Sixteen years ago, my father took me out for dinner at the Bar Jacques restaurant in Val d’Isère, a French ski resort. Back then, in 1996, I was working as a (relatively new) economics correspondent for the Financial Times, covering the preparations for the euro. And as I analysed the technicalities of that euro-tale, I was becoming consumed with a sense of historical drama – and excitement about the project.
My father, however, took a radically different view: as he listened to me describe how the euro would transform Europe, he repeatedly and grumpily shook his head. “It won’t work,” he muttered, pointing out the problem of running monetary policy without fiscal union. “It just doesn’t make sense.”
I vehemently disagreed. So much so, that as the red wine flowed and the fondue bubbled, we had an explosive, blazing row which lasted even as we later tramped out into the snow, and has gone into family lore. But now, with the benefit of hindsight – and a little more maturity – it is time for me to utter the words I never thought I’d say: “Dad, you were right, and I was wrong!” Never mind all those dreamers who assumed the challenges in the eurozone project would somehow evaporate; or those naive young journalists (like me) who were dazzled by the hype. What is crystal clear today is that the structural foundations of the eurozone project, back when we argued that night in Bar Jacques, were indeed flawed.
This does not in itself automatically mean that the euro is doomed. On the contrary, if you want to be optimistic, it is possible to argue that the current crisis is finally – belatedly – forcing the eurozone leaders to recognise these structural flaws and correct them. At least that has been the argument advanced to me by leaders on both sides of the Atlantic in recent weeks. “Europe is addicted to crisis – that is how the political economy works,” one senior eurozone official says. “But the direction of reform is clear. The euro will survive.”
But even if you believe this argument – and it is a big “if” – what is also clear is that my father was entirely correct to be cynical in the face of my optimism. So the question I keep asking myself today is, why did so many people (like me) get swept along by the hype – while others (like my Dad) did not? Why was his cynicism a minority view, in a sea of hope?
One easy explanation, perhaps, might be our relative ages. By the time we had our argument in Val d’Isère, my father was 58 and had lived through numerous economic cycles. I had only worked as an economic journalist for a few years. I had never stared a recession deep enough in the face to become truly wary, rather like those young mortgage traders who stoked up the subprime boom a decade ago.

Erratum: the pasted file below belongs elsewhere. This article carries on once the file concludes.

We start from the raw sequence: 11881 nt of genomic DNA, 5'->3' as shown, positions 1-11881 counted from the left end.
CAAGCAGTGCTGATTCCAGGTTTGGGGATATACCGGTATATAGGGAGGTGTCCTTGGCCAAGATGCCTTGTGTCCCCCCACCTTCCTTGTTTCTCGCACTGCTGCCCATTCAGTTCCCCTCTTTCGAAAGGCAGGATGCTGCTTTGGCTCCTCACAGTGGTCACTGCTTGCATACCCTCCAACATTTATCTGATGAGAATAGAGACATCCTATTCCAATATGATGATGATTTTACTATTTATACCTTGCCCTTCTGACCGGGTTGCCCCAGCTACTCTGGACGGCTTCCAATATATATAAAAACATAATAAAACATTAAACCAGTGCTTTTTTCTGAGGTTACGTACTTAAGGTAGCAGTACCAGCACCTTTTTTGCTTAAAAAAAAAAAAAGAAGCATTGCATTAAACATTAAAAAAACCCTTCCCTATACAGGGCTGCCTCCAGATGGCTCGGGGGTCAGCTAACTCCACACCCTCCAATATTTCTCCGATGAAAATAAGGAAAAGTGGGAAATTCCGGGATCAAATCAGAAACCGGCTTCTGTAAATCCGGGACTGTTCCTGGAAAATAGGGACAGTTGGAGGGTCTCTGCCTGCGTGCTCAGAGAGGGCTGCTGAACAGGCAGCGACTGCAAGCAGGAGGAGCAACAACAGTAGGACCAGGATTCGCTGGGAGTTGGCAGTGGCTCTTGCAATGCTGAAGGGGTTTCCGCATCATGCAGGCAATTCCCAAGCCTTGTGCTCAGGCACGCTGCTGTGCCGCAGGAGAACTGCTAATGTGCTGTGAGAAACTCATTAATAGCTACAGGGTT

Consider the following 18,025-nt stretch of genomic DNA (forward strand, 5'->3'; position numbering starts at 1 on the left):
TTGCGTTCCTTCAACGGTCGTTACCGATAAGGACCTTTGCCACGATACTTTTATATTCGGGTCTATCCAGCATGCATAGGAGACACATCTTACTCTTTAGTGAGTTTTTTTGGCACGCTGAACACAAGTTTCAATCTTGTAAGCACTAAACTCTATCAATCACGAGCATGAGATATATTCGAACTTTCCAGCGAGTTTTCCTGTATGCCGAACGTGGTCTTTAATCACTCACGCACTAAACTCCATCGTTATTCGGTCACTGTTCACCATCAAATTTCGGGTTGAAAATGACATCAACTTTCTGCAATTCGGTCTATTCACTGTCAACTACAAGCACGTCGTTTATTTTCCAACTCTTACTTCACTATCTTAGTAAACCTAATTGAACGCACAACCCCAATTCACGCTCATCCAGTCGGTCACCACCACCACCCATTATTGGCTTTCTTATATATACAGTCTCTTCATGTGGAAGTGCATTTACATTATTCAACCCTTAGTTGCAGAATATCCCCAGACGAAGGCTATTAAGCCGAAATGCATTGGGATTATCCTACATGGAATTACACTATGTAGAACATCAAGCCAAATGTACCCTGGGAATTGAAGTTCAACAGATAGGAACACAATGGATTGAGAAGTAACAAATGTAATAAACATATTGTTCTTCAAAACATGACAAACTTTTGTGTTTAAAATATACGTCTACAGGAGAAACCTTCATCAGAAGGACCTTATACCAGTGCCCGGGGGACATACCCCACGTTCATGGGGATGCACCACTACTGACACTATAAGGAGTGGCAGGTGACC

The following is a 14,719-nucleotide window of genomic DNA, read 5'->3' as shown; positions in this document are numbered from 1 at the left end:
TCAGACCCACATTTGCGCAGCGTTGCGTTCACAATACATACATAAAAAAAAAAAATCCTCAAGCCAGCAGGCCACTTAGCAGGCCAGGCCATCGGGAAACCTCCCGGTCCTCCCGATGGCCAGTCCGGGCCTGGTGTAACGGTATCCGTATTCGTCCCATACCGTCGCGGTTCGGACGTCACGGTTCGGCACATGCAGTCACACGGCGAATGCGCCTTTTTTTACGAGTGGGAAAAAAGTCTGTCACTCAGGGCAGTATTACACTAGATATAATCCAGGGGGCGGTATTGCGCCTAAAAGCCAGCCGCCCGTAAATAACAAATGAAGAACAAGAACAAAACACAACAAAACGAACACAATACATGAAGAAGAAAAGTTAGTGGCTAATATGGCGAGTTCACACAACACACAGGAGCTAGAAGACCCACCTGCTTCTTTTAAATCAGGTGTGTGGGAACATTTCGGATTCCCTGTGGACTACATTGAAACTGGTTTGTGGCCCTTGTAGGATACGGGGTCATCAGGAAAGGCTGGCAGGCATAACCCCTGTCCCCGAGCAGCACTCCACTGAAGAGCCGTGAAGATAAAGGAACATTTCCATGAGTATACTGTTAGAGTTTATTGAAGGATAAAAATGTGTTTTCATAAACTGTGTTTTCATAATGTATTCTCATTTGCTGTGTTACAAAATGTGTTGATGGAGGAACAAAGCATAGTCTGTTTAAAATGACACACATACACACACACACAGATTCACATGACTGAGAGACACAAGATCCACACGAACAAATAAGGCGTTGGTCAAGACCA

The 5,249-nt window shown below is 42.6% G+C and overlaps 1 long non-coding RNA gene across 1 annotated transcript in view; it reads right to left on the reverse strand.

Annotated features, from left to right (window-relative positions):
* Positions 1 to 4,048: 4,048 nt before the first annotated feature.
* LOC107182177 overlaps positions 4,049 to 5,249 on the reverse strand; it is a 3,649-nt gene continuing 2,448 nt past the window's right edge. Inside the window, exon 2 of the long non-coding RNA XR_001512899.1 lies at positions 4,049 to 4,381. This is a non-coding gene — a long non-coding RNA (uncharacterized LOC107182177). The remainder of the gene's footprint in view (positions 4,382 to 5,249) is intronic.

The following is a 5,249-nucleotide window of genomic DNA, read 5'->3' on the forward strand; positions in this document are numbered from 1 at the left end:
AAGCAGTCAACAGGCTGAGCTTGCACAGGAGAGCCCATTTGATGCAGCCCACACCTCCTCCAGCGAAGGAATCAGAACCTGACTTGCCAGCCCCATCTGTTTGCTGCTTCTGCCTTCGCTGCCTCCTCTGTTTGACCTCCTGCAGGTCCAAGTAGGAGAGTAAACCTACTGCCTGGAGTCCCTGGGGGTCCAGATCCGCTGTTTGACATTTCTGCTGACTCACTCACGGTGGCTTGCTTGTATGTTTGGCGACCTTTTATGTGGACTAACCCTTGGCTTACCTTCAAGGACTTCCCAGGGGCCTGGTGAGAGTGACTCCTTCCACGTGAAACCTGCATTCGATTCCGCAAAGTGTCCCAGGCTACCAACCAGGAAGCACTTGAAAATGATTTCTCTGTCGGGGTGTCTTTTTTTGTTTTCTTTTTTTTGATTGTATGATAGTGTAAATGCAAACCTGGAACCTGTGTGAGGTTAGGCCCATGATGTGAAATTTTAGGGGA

Then there was the nature of my father’s career. Although he was a brilliant student of economics in the US and UK, he did not go to work in the City or on Wall Street; instead, he headed for the distinctly unglamorous world of British manufacturing, working mostly in midsized companies. So instead of worrying about complex financial products or public policy rhetoric, my father has spent his life thinking about making widgets, such as fire detection equipment.
In that earthy world, there is little place for punditry or wishful thinking: either your sums (and widgets) add up, or they do not. Stock rooms cannot be conjured up by rhetoric alone. Little wonder, then, that my father considered it madness to run a single monetary policy without free labour flows or fiscal union. If the eurozone was a business plan, in his eyes it simply did not add up.
There was also a more subtle factor. Precisely because my father worked in the (then relatively unfashionable) manufacturing world, he was less subsumed by fashionable policy group-think. By 1996, as the financier George Soros says (quoting the psychoanalyst David Tuckett), the euro had become a “fantastic object”: it was unreal but immensely attractive. Or to put it another way, political idealism had subsumed economic gravity. My father, outside the intellectual echo chamber of the eurozone elite, was never infected by the hype.
So what are the lessons? One is that it shows the value of retaining older people – or at least, a diversity of life experience – in the workforce. If nothing else, a range of ages helps guard against group-think. Another moral is that it shows the value of having some people from “real” businesses sitting in the corridors of power: handling widgets or running small companies is a good reality check. But perhaps the biggest lesson of all, which journalists, financiers and politicians should all have posted up on their desks, is how wrong we can sometimes be, especially when we are excited by a “cause”. Someday I hope to take my father back to Bar Jacques to tell him that. And who knows? By then I may even need to pay the bill in French francs.